If we look back at the very birth of cinema, the trend of audiences enjoying the sight of themselves (or people like themselves) and their local areas on-screen is evident. With their short film La sortie des usines Lumière, the Lumière brothers famously showed workers leaving their factory gates in Lyon, and at the turn of the century Mitchell and Kenyon continued this in the north of Britain with their tours of actuality films. I have come to realise in recent years that although cinema audiences have changed in many ways since then, perhaps becoming more sophisticated in general, some things haven’t changed. We still get pleasure from seeing the familiar – be it on TV or at the cinema, in actuality, or in fiction. Why would we have local broadcasting if we just crave the exotic? Why would films made in Norfolk be popular with Norfolk audiences? As an employee at Cinema City in Norwich I can confirm that this popularity is often the case – sometimes defying the critical and commercial indifference that some Norfolk-set films are met with in the rest of the UK.
As a resident of Norwich for most of my life, and even as a film studies academic and professional, I confess to still getting a jolt of recognition and pleasure whenever I recognise people or places that I know on screen. I let out a little yelp when a resplendent Thor smashed his hammer into the ground of what is clearly the UEA campus in Avengers: Age of Ultron, and I loved seeing Eddie Redmayne and Romola Garai flounce around North Norfolk in Stephen Poliakoff’s Glorious 39.
Rarely, if ever, have I seen a film made in Norfolk that is explicit about its location and celebrates it. This does of course happen in the cinema for other locations. The prime example might be New York. From Woody Allen’s cool and monochrome Manhattan, to Carrie Bradshaw’s sexy city for the single girl, New York is most often portrayed as the nadir of Western metropolitan existence. But Norwich? It’s famous for the awkwardly parochial Alan Partridge and most of its screen outings might be seen as fleeting and inconsequential (Julie Christie visits Tombland in The Go Between, and Stardust disguised Elm Hill as an exotic market in the fantasy kingdom of Stormhold). And the Norfolk landscape? It’s usually not credited. Holkham beach was disguised as the new world at the end of Shakespeare in Love and when the Norfolk Broads appeared in Kubrick’s Full Metal Jacket they were doubling as Vietnam.
However, in recent months I have seen two new films that buck this trend and are filmed and firmly set in Norfolk. These are Guy Myhill’s The Goob (on release in May) and Andrew Haigh’s 45 Years (release date 28 August). Both filmmakers present a vision of life in the county which is in turns realistic and uncomfortably grim but also pastoral, peaceful and pleasant. The Goob features a teenage protagonist, ‘Goob’ Taylor (played by Dereham newcomer Liam Walpole), negotiating a bleak future working the fields of west Norfolk governed by his mother’s bullish boyfriend Gene Womack (portrayed by an intimidating Sean Harris). The filming was done over the long hot summer of 2013, and a lot of scenes appear to have been shot in the sunset ‘magic-hour’, giving the grim reality of Norfolk rural life a hazy nostalgic tone.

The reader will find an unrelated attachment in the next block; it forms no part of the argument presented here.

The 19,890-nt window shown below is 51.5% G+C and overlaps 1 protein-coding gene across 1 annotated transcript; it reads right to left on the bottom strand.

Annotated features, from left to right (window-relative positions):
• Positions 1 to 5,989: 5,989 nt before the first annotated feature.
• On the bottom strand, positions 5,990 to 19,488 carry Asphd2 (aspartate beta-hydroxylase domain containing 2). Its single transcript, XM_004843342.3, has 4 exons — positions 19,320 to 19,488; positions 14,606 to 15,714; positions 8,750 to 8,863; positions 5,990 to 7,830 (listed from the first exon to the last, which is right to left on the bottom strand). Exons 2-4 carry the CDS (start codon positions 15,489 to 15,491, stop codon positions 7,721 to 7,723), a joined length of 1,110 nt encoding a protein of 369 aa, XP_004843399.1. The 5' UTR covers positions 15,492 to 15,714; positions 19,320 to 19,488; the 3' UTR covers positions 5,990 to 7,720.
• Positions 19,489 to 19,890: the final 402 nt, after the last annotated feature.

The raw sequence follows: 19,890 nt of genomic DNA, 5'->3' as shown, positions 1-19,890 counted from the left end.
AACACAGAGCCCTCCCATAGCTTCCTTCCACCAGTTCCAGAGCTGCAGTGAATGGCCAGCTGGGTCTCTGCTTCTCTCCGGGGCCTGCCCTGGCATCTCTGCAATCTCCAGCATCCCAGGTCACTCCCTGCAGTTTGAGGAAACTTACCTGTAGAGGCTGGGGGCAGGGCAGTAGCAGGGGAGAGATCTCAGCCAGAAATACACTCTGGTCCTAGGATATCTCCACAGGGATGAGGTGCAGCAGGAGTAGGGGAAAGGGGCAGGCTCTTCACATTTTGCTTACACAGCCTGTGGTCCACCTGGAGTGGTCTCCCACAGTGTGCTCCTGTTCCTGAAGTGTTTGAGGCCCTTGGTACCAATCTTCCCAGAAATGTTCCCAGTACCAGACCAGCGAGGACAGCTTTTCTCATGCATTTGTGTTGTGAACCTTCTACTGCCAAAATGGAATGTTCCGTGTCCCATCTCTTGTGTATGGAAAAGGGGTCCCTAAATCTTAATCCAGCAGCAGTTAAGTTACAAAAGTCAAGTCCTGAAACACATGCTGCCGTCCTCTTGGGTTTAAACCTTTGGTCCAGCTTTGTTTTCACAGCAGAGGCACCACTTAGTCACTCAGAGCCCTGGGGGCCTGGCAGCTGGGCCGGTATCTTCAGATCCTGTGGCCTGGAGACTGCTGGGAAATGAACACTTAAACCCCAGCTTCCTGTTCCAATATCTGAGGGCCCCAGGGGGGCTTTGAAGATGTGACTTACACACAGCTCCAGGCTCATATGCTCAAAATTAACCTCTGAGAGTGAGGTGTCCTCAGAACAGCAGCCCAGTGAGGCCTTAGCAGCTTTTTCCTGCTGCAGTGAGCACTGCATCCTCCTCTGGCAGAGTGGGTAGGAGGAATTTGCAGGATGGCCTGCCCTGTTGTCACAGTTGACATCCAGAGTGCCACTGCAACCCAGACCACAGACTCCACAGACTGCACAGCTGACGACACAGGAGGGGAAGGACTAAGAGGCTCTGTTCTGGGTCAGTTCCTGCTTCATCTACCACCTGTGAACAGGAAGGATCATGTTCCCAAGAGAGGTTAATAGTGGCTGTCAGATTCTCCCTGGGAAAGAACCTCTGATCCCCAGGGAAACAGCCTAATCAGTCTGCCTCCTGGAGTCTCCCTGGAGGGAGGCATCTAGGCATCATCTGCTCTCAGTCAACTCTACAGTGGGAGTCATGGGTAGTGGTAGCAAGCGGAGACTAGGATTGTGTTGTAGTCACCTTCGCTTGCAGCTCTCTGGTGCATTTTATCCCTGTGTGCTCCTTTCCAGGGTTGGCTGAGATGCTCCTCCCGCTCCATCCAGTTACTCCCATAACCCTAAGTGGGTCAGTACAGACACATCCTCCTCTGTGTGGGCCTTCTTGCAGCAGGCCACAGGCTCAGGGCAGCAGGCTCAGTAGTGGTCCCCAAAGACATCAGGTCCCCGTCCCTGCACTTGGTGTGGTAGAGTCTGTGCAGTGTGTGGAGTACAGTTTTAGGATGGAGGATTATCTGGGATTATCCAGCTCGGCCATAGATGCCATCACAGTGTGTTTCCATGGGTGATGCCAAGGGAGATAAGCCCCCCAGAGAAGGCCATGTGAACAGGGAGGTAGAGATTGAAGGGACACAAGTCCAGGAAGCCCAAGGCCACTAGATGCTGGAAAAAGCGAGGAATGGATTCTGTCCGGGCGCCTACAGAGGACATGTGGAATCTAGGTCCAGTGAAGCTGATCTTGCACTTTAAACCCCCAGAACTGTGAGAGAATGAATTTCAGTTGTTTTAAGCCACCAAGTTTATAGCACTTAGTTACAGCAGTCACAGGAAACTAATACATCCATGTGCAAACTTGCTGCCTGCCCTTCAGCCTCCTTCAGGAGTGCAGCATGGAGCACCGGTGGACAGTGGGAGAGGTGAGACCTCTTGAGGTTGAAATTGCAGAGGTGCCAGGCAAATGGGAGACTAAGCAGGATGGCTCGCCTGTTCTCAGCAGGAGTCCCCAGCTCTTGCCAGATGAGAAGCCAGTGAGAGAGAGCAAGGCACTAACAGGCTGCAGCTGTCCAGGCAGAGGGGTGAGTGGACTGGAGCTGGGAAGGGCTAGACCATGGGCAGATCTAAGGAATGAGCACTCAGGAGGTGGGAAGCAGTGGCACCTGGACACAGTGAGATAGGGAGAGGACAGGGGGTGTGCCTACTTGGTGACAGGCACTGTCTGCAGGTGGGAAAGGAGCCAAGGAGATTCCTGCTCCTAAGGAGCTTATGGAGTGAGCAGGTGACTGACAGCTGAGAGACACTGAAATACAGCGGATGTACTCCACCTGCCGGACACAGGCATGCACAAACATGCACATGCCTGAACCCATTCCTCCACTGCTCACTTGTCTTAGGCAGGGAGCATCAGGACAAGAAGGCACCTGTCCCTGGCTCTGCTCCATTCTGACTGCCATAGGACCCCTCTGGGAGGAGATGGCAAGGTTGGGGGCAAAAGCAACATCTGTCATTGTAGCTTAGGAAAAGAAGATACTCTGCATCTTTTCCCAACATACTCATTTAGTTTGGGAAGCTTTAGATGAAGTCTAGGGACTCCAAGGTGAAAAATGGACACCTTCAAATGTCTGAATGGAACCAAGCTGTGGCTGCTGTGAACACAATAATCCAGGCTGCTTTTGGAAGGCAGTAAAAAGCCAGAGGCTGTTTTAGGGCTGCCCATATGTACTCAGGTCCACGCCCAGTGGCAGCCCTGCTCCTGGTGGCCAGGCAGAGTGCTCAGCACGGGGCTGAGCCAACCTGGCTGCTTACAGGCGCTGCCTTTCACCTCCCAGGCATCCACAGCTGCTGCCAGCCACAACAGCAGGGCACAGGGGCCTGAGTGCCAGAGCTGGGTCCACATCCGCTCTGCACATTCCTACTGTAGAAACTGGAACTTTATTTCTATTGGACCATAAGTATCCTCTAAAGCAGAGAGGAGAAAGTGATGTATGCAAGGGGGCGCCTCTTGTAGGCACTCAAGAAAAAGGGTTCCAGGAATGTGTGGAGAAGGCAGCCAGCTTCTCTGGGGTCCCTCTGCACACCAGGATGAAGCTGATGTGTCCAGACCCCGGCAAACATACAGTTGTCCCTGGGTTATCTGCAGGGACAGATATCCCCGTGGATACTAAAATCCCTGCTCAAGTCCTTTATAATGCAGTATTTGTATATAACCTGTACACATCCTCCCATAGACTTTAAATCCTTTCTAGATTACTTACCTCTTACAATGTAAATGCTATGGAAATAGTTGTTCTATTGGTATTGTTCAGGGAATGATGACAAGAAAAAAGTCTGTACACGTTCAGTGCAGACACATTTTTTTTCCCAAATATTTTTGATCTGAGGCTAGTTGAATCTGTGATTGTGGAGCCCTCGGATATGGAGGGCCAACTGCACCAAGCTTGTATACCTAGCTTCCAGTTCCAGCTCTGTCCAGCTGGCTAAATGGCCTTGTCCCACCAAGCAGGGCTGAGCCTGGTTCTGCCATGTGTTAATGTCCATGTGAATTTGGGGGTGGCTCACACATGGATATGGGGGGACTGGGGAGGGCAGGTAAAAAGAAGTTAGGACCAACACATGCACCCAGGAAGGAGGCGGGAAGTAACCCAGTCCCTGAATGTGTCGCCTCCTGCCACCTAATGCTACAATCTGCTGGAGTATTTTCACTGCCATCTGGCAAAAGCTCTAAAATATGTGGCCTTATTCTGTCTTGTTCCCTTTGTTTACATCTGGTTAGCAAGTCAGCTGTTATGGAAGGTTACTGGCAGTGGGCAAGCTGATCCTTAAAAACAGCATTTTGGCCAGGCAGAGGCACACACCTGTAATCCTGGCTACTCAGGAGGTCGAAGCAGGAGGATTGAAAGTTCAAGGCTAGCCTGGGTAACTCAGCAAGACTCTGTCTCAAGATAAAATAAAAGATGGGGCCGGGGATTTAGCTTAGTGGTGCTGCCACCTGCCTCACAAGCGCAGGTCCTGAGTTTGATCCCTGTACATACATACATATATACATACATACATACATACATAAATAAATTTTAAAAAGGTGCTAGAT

45 Years features Charlotte Rampling and Tom Courtenay playing the very middle-class couple Kate and Geoff Mercer, who are in their advanced years and facing their 45th wedding anniversary. They live in retirement in a farmhouse in the Norfolk Broads and the grey skies and misty country lanes add to the feeling of foreboding that builds over the course of a week as their relationship disintegrates due to a slow reveal about Geoff’s past relationship.
Myhill and Haigh have both achieved naturalism and authenticity in their films – in the characters, their stories, and the settings. Myhill presents a rural working-class teenager coming-of-age, whereas Haigh successfully and succinctly portrays a couple realising their ‘coming-of-old-age’ and a discomfort with this and each-other. Something else that links both films is that they both benefitted from iFeatures, a production fund from national organisation Creative England. One of the objectives of this fund is to ‘support low budget films that capture a sense of place’. I hope this is just the beginning of a new era of investment and production in filmmaking in this hitherto rather neglected part of the country.
The films of Richard Curtis (namely Four Weddings and a Funeral and Notting Hill) may have put certain sections of London on the tourist trail, but I doubt that many will travel to Norwich and Norfolk to tread the paths of Goob and the Mercers. But The Goob and 45 Years have achieved more than that in my view. They’ve succeeded in finally providing a credible and admirable depiction of my homeland and its people. It might not always be pretty but I’m still proud to call it home.
By Anna Blagrove
Anna is a PhD Researcher in the Film, Television and Media Studies Department. Her thesis is an audience study of young cinema-goers and other research interests include Australian film and the work of Studio Ghibli. She is employed as Education Officer at Cinema City, programming learning provison and chairing special events such as filmmaker Q&As. She also works on the HLF funded Norfolk at the Pictures project.